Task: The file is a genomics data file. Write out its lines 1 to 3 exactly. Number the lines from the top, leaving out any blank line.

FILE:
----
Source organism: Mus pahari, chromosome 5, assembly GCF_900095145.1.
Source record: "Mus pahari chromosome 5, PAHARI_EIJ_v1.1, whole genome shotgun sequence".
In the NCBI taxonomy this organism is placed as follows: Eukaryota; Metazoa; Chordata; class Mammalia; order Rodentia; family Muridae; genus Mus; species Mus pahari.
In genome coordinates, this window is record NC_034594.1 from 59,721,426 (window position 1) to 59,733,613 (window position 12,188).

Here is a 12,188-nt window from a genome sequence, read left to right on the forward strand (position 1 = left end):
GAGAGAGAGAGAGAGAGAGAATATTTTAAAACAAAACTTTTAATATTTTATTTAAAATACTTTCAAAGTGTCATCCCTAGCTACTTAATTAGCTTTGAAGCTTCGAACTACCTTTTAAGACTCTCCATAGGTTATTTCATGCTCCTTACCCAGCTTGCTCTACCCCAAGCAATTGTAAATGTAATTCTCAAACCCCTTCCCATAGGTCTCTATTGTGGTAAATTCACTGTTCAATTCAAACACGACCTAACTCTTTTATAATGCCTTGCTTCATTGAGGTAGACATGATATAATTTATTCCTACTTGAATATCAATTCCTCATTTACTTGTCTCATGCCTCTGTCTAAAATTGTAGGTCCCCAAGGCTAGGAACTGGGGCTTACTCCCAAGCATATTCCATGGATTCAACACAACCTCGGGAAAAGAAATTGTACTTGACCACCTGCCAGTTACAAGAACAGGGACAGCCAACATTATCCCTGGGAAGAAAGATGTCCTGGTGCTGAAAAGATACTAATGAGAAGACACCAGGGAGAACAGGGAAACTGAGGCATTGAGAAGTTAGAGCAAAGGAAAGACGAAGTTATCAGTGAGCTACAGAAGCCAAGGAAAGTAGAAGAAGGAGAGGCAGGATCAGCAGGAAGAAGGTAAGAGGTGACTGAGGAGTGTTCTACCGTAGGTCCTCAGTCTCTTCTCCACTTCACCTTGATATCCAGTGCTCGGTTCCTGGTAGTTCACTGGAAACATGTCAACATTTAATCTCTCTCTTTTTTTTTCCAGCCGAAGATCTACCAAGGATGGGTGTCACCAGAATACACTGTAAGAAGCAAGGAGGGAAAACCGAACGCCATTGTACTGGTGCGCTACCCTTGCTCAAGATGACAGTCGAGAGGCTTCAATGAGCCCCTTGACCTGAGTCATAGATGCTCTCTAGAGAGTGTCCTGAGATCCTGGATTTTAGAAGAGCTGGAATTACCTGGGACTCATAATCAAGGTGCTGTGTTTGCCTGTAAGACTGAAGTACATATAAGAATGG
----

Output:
Source organism: Mus pahari, chromosome 5, assembly GCF_900095145.1.
Source record: "Mus pahari chromosome 5, PAHARI_EIJ_v1.1, whole genome shotgun sequence".
In the NCBI taxonomy this organism is placed as follows: Eukaryota; Metazoa; Chordata; class Mammalia; order Rodentia; family Muridae; genus Mus; species Mus pahari.